The Bow-Lingual is a plastic rectangle the size of a very big wallet that you can hang around your dog's neck. I saw one on the local news.
  • by E_elven ( 600520 ) on Saturday January 17, 2004 @11:07PM (#8011402) Journal
    You can be aware in your dreams as well. The 'real' nature of sleep seems to be under investigation still, but lucid dreams (the kind where you know you're asleep and try to conjure Johnny D. or Orlando B. or Natalie P. naked before waking up) are a good example of verified awareness.

    I shouldn't dismiss it that hastily.
  • by Anonymous Coward on Saturday January 17, 2004 @11:07PM (#8011403)
    Right brain is connected to spatiality. Some of math is connected to it. But it approximates too much. I should know, I'm ruled by my right brain.
  • Lucid Dreaming (Score:5, Informative)

    by localman ( 111171 ) on Saturday January 17, 2004 @11:18PM (#8011450) Homepage
    You know, I don't know why lucid dreaming [] isn't a bigger thing. Given all the effort people put into altered conciousness, that is. No hardware required.

    I've never been a big one for altered conciousness, but I did do some lucid dreaming for a while. Basically you just get good at recognizing when you're dreaming, and then you can start controlling what happens. Yes, Natalie Portman is an option.

    It does take some dedication, though. Keeping a dream journal is essential. There's some basic info out there that will help get you started.

    The only downside I found is I sometimes felt I wasn't sleeping as deeply. But it is a great way to explore altered conciousness without worrying about killing brain cells or geting addicted to anything.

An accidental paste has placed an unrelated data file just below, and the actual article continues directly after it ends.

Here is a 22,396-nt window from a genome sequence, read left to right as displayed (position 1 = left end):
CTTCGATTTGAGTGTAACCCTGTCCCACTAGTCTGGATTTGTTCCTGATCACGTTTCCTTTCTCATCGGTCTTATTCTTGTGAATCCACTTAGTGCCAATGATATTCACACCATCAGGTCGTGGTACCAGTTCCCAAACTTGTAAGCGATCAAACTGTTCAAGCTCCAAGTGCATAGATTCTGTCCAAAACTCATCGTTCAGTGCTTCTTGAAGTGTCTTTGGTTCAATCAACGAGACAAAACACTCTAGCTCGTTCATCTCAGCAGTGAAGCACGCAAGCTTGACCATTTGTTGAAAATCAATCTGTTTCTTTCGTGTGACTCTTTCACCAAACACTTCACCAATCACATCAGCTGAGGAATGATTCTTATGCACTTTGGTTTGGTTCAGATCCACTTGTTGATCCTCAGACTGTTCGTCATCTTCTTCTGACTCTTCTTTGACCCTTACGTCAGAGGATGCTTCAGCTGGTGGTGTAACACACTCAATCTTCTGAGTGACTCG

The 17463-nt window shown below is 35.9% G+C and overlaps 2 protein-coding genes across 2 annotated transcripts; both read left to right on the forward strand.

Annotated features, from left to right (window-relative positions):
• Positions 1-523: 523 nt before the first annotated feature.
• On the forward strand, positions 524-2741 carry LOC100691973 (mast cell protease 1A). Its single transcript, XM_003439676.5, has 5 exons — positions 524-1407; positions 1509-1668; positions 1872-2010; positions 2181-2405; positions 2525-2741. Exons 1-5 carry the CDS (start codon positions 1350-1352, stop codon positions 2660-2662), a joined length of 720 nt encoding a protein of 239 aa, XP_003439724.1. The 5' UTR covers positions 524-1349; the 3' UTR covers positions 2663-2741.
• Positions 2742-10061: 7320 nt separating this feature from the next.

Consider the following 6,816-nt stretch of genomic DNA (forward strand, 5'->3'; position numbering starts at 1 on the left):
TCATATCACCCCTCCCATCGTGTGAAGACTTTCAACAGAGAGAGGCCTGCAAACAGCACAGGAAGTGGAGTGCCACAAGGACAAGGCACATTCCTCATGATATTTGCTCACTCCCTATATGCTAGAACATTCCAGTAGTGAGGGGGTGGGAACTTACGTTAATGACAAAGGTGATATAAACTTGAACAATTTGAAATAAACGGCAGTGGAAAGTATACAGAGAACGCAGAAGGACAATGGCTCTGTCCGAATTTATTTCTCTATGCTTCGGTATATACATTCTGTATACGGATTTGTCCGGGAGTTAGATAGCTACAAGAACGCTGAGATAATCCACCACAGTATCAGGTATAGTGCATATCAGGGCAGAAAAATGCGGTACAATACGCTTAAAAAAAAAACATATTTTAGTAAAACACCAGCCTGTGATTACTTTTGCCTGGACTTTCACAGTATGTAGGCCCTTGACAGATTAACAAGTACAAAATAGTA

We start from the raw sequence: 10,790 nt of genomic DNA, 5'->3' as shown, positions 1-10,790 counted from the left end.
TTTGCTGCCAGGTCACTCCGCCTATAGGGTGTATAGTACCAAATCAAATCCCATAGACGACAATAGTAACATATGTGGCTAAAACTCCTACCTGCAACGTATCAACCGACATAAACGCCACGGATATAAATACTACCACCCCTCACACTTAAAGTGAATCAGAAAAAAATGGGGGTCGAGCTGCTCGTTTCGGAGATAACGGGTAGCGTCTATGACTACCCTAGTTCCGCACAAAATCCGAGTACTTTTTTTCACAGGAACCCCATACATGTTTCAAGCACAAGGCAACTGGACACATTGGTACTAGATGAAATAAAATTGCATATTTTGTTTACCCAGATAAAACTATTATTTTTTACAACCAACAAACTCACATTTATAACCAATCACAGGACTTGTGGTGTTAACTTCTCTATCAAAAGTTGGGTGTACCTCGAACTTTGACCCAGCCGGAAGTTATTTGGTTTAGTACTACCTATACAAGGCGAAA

• Re:Flim-flam. (Score:3, Informative)

    by Anonymous Coward on Saturday January 17, 2004 @11:20PM (#8011457)
    Uh.... despite the loudness of the claim you are making, you don't seem to have many facts at hand to support you.

    Guided dreaming of one sort or another has been around for a long time. Sometimes it is done with a volunteer who is willing to speak to the dreamer as the dream is occurring. Other times, mental exercises before falling asleep can have a major impact on what the dreams will be about. People who attempt to have lucid dreams [] are occasionally known to use such devices and/or techniques, and many report success.

    Hey, genuine skepticism is great (and I encourage it, in the general case), but that's not the same as having actual evidence that the device is flim-flam. Those "flashing-light eye-glasses" that you so disparage are quite useful for informing someone when he is dreaming, so that he can therefore take advantage of the lucid dreaming state to control his dreams. That is, in fact, what they're usually used for, and they do work when used for that purpose. If you've never experienced a lucid dream, I encourage you to do a little research and give it a try -- the experience is simply amazing.

    Now whether this *particular* device works or not, I can't say. I've never tried it, nor talked to anybody who has. But certainly what it is trying to do has been done before by other techniques, and is not in principle impossible.